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Old 12-12-2008, 07:42 AM   #1
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Question Shapes of vehicle backsides: which is the best for drafting?

After driving on the highway about 90% of the time for the past 3 weeks, I've found that drafting works for me.

However, I've noticed drafting a normal semi doesn't do much for me (besides letting me p&g in peace). I've noticed the lower the vehicle is to the ground, the better draft I can get. However, I was wondering: How does the shape of the backside of the vehicle (sloping like a coupe, straight down like a truck/suv) affect drafting?

Basically, if you had to make a vehicle thats sole purpose is for someone to draft behind it, what would it look like? Any examples on the road currently?
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Old 12-12-2008, 07:44 AM   #2
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I'd guess these:



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Old 12-12-2008, 07:57 AM   #3
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I usually love finding FedEx Ground trucks and semis:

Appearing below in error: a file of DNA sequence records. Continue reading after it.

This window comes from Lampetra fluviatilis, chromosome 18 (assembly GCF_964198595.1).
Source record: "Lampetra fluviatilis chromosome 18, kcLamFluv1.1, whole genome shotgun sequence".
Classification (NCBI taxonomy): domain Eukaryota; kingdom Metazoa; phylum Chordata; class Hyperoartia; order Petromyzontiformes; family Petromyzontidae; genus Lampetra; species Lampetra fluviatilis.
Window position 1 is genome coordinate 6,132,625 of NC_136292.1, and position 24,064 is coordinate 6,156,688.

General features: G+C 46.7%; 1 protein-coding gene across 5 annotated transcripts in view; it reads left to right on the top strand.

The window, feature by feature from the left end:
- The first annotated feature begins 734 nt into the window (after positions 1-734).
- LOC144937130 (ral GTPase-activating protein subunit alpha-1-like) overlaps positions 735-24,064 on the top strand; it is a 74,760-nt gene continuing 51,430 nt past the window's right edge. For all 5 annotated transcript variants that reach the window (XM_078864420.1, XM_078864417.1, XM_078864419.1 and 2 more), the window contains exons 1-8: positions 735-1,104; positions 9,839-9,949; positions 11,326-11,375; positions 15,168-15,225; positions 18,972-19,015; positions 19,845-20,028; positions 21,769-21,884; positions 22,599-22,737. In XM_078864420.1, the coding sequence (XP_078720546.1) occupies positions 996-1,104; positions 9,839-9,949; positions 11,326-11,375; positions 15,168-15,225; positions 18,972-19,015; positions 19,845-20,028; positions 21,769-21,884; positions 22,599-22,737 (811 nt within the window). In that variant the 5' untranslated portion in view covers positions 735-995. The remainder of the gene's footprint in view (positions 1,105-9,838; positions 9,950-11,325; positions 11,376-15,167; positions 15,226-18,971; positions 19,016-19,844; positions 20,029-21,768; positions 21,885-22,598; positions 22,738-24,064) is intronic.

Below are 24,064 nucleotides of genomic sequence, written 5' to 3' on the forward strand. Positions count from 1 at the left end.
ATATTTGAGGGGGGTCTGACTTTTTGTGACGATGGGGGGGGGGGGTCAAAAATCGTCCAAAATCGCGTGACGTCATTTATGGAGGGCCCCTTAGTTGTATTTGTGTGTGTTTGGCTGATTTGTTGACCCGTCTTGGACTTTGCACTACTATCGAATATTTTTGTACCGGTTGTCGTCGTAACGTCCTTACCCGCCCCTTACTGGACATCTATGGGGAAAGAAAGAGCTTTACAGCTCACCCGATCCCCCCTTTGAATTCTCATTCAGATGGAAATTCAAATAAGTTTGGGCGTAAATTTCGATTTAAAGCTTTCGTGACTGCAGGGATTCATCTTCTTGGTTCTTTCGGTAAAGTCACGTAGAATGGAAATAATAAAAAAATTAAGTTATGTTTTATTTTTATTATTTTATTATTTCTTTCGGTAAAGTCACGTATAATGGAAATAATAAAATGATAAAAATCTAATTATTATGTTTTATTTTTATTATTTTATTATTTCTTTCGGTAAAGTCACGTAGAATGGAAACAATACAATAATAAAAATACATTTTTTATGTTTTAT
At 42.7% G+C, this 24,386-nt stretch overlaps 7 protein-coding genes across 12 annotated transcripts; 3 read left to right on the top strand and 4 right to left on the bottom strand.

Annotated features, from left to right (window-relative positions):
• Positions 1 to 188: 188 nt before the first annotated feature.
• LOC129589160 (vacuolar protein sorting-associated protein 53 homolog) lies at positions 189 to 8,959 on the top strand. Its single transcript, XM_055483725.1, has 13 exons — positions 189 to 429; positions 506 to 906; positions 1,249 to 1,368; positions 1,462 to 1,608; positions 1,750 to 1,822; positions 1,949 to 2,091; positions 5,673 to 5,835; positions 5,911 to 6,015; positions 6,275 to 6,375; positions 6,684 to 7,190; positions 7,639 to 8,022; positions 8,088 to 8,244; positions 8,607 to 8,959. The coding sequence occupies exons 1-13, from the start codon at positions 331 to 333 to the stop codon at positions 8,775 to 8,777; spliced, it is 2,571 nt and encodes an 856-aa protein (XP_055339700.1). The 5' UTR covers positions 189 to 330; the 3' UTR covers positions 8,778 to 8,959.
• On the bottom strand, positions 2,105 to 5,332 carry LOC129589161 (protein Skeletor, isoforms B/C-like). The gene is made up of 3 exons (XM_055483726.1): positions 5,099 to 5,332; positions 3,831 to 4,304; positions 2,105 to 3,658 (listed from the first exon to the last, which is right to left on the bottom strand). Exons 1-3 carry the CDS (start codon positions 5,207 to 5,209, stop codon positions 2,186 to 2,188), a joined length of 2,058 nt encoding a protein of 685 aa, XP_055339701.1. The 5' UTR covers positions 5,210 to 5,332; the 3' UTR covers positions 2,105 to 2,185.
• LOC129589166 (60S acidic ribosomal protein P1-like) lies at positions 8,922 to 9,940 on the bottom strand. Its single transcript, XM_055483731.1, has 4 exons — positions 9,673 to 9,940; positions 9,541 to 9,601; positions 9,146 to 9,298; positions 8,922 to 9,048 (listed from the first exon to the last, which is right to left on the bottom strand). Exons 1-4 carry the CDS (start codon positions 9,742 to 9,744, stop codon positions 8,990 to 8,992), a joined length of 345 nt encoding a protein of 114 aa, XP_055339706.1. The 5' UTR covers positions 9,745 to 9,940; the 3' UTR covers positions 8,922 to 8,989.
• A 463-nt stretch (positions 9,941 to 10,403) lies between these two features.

I also like chartered buses:



Note that they're all vertical backsides...is that a good thing?
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Old 12-12-2008, 08:13 AM   #4
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The more vertical the backend of the vehicle is (and square), the larger the air pocket is that's dragged behind the vehicle. If the rear of the vehicle slopes, then it will drag a smaller pocket behind it. For drafting purposes you want to be in as large of a pocket as possible. This means that under ideal situations you want to be behind a low riding semi truck. Moving companies use low riding trailers a lot.

This is my ideal vehicle to follow... Low riding semi with a low trailer...

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Old 12-22-2008, 08:51 AM   #5
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Gas truck or liquid carrying type truck is the best, even had good results with cement trucks. I watch the debris that is kicked up by different type trucks and the tankers give a smooth draft and great for eoc in the draft. The semi seams to have to swirling columns on the left and right, i hang back a little farther with these types. The lower they are the better the draft applies to the semi as well. I don't have a scan gauge so i have to go with over all rpms and end results for that particular tank.
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